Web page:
'Up to now the goal has been to reform the USCCB. That's ridiculous. The USCCB is not a valid organization of the Church. Always a sort of do-nothing trade association for the bishops, it became influential big-time when an Italianate bishop-pol named Bernardin took over its executive directorship. Shrewdly he used it to grease relationships with Rome professing he had the insight to recommend good candidates for the bishopric (instead he pushed such great names as the aptly named Rembert Weakland et al)...and conversely impressing potential bishops here that it would be good to make nicey-nice with Bernardin so he would give them his imprimatur.

    'In short, if it can be said that modern politics began with wheeler-dealers in the Church from early medieval days, the process of pat-my-back-and-I'll-pat-yours of Thomas Wolsey and Thomas Cromwell was revived in the 20th century by Bernardin who used the USCCB to get himself a good job: archbishop of Chicago...whereupon he aced himself back to the organization as chairman and exerted great power for liberalism in public policy...including the wily-conceived and brilliantly misnamed 'Seamless Garment' where he ensured that anti-capital punishment, pro-nuclear freeze and anti-'militarism' equate with opposition to abortion...ergo Walter F. Mondale who scored three out of four could call himself 'pro-life' whereas Ronald Reagan who scored one out of four could be denied approbation by Catholics....

    'The USCCB cannot be reformed. Its current head is Cardinal George who by no means is an energetic leader anywhere he serves, so expectation of change is unrealistic. The next president will be the Bishop of Tucson, Arizona, Gerald F. Kicanas, formerly rector of Mundelein and auxiliary bishop here...notable for his statement to the Sun-Times that if he had to do it over again, he still would have ordained Daniel McCormack now doing time for pedophilia — in response to which he was promoted here, made a full bishop and elected by acclamation as number 2 to George at the USCCB. Outrageous.

    'Since the USCCB draws its support from unwitting people in the pews there should be promptly initiated a demand that the bureaucracy be disestablished or, failing that, a contributors' strike. Again: the USCCB serves no purpose, is always slyly promoting liberalism and as a bureaucracy is the main propagandist tool of secular modernism in the U.S. Church. Administering euthanasia to this utterly useless appendage would be a signal act of mercy for the Church. The campaign should start with people in the pews.'

Indeed.



Pro-lifer Brian Kindzia has a very good take on the pro-life community's reaction to the Pam and Tim Tebow Super Bowl ad:

    'The entire pro-life movement gathered not to watch a game yesterday, but rather became like so many others on Super Bowl Sunday. We wanted to watch the commercials. But it was going to be different this year. Because it was already known that Focus on the Family was going to run a pro-life ad featuring Heisman trophy winner and National Champion Tim Tebow.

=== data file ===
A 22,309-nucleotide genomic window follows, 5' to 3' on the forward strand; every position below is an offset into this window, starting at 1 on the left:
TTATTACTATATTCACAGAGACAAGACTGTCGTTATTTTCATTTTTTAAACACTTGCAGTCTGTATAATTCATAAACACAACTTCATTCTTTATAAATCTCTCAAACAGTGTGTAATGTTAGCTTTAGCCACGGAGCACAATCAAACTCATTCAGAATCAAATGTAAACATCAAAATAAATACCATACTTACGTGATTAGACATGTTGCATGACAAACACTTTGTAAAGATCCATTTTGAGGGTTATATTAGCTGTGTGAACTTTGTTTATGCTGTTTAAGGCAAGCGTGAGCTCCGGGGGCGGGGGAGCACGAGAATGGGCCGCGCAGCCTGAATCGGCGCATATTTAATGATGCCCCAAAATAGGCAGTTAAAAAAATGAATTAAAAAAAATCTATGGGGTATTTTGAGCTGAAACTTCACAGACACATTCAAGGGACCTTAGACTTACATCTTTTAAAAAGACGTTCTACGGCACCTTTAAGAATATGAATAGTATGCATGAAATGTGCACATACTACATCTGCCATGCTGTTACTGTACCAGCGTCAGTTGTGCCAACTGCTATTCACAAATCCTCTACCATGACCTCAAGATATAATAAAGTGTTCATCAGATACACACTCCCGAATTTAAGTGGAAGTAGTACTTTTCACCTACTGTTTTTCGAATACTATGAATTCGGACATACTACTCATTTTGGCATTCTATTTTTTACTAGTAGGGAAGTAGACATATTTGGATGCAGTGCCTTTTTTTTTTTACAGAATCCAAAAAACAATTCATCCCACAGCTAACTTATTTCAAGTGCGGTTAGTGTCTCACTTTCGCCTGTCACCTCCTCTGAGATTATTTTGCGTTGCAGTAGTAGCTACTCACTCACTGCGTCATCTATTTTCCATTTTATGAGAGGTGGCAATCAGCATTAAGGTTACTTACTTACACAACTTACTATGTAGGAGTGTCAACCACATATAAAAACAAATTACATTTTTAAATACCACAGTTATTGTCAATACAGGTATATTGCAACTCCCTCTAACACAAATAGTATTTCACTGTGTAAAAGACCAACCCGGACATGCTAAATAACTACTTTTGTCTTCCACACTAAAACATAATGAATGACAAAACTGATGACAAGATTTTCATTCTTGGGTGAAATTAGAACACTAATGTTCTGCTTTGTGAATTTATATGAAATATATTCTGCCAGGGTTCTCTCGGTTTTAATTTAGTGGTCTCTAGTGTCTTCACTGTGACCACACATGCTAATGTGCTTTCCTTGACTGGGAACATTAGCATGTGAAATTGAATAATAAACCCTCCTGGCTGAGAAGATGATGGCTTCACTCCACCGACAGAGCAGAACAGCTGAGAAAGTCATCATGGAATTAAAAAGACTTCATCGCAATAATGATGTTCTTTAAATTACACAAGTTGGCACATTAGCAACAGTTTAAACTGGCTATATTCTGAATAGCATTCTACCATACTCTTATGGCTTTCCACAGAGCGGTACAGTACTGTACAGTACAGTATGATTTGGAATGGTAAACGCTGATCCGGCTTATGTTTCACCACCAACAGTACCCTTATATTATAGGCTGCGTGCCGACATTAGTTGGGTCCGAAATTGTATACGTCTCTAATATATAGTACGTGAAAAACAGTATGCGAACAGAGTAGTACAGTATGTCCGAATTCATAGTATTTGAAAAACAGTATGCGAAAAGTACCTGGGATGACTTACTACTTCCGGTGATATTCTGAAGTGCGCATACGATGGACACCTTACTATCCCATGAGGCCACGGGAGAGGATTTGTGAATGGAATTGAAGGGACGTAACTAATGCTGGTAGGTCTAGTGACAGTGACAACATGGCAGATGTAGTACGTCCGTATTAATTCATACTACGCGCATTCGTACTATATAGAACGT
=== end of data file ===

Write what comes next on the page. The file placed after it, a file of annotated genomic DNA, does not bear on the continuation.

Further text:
'But I have already received multiple complaints today from many in the pro-life movement that they just didn't like the ad at all. Not forward enough. Too vague. Too short. Too sweet even. Everyone thought that they could have done it better. But what is the goal of advertising? It is to create a buzz and bring awareness. Normally to a product, but in this case, a campaign. By that definition, the Tebow commercial was already successful before it even aired. It didn't have to be spectacular because people were already talking about it. Radical feminists from groups like NOW were in such a tizzy that they were scrambling to block it from airing. The short, vague, indirect commercial was even more successful in a sense because regular folks are asking 'is that why they get so upset?' The pro-abortion side exposed themselves in a way that people just aren't going to listen to them as much in the future. All because of a 'bad ad' by some pro-lifers that wasn't good enough.

    'How do we really gauge if a TV show, or in this case a commercial, is successful? Some call it the water cooler effect. Are people talking about it the next day? By the number of e-mails from pro-lifers I would say yes. But let's go to the other side of the spectrum. What about the liberal outlets like MSNBC? What did they say in their review of Super Bowl ads? Sure, they bashed it too. They said Focus on the Family had $2.5 million for the ad that was 'not well spent.' But look at the review again. Of the first five paragraphs, the fourth paragraph talks about the Betty White Snickers ad. The other four out of the top five paragraphs are about the Tebow ad. It looks like people are still talking the next day about it. It looks like they accomplished something even when looking at left-leaning outlets like MSNBC.

    'Let's also not forget that CBS had to approve this ad. I am not sure what most folks thought they were going to watch knowing that it had to pass a test like that. But seeing how much buzz has been created this week, how much awareness has been raised about Pam Tebow's story, the credibility lost by groups like NOW, and the fact that people are still talking about it the next day, it seems to me that Focus on the Family got their money's worth from this campaign.'

© Matt C. Abbott

 

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Matt C. Abbott

Matt C. Abbott is a Catholic commentator with a Bachelor of Arts degree in communication, media and theatre from Northeastern Illinois University. He's been interviewed on MSNBC, NPR, WLS-TV (ABC) in Chicago, WMTV (NBC) in Madison, Wis., and has been quoted in The New York Times and the Chicago Tribune. He can be reached at mattcabbott@gmail.com.